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Aluminum Safety for Body Shops and Collision Centers

Aluminum Safety for Body Shops and Collision Centers

When aluminum is cut, bent, or broken, it will behave differently than steel, so collision centers need to have specific equipment to perform aluminum structural repairs. This equipment will include such items as metal inert gas welders, plasma torches, rivet guns, and wet vacuums to pick up aluminum dust. Additionally, for the health and safety of employees, a separate work area for aluminum needs to be implemented in order to eliminate any steel and aluminum contamination issues.  

In general, there are two primary safety concerns for collision employees when working with aluminum: 


  1. Sparking, aluminothermic reactions, and combustible dust from aluminum grinding. 
  2. Respiratory protection when using a plasma cutter with aluminum. 

Aluminum Grinding 

When aluminum grinding is performed, it is possible for sparking, aluminothermic reaction, and combustible dust creation to occur. When an aluminum particle and a metal oxide, such as rust, are ignited by a heat source, the reaction is similar to a firework explosion. This reaction can occur when a grinder is used on steel prior to being used on aluminum materials and vice versa. Because of this, all aluminum work must be separated from steel work.  

Grinding alone could require the need for a hot work permit. OSHA does not define hot work based on specific types of materials or processes due to the endless possible combinations. The OSHA regulation 29 CFR 1915.4(r) defines hot work as “riveting, welding, burning, or other fire or spark producing operations.” Thus, regardless of the type of material being ground, if fire or sparks are produced under any of the conditions specified in 1915.504(b), then a fire watch is required to be posted. Conversely, if no fire or sparks are produced, then the operation is not considered hot work, and a fire watch is not required. In general to prevent sparks, an application of water any time aluminum grinding occurs is recommended. 

 Aluminum dust also can be combustible or explosive if it becomes suspended in the air at the right concentration. For example, one employee was killed and three others were severely burned in an Indiana plant that manufactures aluminum automotive wheels after a series of explosions was fueled by aluminum dust. OSHA has recognized the combustible nature of metal dusts in its Combustible Dust National Emphasis Program Directive. In addition, OSHA has issued a fact sheet, “Hazard Alert: Combustible Dust Explosions” Both of these documents describe the hazards and preventive measures associated with combustible dusts, like aluminum.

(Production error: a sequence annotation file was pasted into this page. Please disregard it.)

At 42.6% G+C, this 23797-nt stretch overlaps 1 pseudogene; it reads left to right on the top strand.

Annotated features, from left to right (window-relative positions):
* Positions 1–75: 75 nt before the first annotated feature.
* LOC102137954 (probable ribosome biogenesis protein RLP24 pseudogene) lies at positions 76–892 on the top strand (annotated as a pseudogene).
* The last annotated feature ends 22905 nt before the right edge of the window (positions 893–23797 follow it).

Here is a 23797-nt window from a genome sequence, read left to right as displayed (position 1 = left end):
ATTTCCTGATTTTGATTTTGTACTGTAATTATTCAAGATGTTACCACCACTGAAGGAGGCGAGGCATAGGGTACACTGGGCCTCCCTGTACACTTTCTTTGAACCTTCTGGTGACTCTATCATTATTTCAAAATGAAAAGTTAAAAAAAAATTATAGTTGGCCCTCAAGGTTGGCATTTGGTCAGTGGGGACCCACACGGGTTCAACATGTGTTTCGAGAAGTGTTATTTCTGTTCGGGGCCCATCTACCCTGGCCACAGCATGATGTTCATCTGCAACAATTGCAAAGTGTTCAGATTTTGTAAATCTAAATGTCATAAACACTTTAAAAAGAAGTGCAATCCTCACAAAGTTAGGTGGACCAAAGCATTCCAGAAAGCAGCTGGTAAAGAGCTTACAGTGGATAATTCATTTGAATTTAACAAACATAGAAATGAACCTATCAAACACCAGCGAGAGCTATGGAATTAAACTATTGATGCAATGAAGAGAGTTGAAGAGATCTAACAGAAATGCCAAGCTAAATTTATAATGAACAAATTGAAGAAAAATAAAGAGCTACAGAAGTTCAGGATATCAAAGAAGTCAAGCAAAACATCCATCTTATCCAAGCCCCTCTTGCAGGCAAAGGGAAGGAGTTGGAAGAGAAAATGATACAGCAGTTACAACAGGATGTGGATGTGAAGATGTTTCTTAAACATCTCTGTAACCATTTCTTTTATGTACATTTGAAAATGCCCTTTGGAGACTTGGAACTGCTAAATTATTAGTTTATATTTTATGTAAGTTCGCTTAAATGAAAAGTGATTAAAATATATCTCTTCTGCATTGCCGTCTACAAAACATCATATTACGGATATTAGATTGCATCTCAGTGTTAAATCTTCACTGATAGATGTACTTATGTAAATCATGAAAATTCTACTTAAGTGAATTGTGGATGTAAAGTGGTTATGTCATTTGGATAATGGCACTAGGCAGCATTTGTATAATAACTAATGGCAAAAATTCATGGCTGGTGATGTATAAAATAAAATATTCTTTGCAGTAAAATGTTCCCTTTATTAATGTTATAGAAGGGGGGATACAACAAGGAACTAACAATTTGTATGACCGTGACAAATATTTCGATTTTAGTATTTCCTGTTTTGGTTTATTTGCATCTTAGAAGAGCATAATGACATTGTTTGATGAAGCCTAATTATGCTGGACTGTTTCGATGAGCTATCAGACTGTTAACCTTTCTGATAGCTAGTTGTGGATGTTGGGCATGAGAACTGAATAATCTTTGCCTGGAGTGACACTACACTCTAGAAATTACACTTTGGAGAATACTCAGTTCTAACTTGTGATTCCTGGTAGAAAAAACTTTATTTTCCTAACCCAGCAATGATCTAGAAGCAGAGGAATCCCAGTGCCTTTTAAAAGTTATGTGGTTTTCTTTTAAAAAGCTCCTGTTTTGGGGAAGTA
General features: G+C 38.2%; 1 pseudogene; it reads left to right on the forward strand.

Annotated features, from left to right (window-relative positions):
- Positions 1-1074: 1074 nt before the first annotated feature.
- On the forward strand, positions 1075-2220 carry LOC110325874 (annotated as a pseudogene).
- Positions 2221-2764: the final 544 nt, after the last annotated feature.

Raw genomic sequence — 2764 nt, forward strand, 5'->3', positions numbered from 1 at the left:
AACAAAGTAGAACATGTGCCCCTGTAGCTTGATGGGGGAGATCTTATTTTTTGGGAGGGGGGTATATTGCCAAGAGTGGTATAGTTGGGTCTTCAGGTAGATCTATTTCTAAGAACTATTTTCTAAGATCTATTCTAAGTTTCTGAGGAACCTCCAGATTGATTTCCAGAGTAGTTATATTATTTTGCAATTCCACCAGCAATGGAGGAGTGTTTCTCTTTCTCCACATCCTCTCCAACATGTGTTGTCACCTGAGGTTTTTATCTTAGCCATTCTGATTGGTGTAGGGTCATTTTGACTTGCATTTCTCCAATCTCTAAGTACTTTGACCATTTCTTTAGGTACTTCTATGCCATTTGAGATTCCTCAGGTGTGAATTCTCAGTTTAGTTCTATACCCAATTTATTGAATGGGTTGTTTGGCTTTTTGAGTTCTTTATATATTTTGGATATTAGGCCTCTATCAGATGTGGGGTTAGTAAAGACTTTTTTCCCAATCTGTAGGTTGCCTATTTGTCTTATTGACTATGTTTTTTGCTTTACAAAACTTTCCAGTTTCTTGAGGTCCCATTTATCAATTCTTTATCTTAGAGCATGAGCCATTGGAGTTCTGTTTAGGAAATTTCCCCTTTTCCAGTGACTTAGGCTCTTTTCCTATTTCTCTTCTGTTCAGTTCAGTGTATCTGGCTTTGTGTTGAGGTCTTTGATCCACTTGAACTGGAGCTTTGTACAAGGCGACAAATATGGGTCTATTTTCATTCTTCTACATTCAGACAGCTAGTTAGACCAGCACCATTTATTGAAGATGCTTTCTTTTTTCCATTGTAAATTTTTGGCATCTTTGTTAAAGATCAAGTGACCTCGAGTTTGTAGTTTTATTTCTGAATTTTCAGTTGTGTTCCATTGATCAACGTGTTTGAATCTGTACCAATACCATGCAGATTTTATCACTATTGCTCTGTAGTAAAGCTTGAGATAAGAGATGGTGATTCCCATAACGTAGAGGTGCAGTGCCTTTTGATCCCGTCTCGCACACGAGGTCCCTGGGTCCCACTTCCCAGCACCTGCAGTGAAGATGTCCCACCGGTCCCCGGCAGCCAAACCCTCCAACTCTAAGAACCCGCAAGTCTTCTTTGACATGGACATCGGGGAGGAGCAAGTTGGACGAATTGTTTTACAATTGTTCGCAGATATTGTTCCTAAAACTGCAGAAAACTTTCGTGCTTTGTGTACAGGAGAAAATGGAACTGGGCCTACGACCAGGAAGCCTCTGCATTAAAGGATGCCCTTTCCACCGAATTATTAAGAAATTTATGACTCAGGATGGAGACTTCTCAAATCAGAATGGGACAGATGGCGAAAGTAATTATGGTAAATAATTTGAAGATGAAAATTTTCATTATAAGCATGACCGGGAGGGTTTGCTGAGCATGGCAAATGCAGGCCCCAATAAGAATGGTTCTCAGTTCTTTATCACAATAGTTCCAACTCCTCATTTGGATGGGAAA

Respiratory Protection for Aluminum Cutting 

In order to cut an aluminum alloy, a plasma torch is typically used. OSHA standards require a two-step approach to protect employees from health hazards caused by air contaminants, such as dust from plasma torch activities. The first step is to determine whether it is feasible to implement engineering controls to prevent the air from becoming contaminated. This may include limiting the activity to an enclosed space or using less toxic materials (CFR 1910.134(a)(1)). However, if no feasible means exists to prevent air contamination, the next step is to provide employees with suitable respiratory protection, such as a personal respirator. If respirators are worn by employees then the employer must implement a Respiratory Protection Program that is administered by a suitably trained person (CFR 1910.134(a)(2) and 1910.134(c)). The Respiratory Protection Program must be in writing and specific to the workplace. OSHA provides a guide called the “Small Entity Compliance Guide for the Respiratory Protection Standard” that provides a checklist of requirements for a suitable program, information on selecting appropriate safety equipment, and a sample written respiratory program. Additionally, if activities onsite require that respirators are worn, a medical evaluation and respiratory fit test would be required before a respirator is worn by an employee.  

What To Do Next 


  1. Make sure employees are aware of risks associated with aluminum in collision center activities. 
  2. Ensure all equipment used in aluminum cutting and grinding operations are segregated from steel operations. 
  3. Verify your Respiratory Protection Program is up to date and reflects the use of aluminum. Be sure a hazard assessment associated with its use has also been completed.

If you need assistance with risk evaluation, your Respiratory Protection Program, or any other questions, please contact us.  

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Glorianna Reeser

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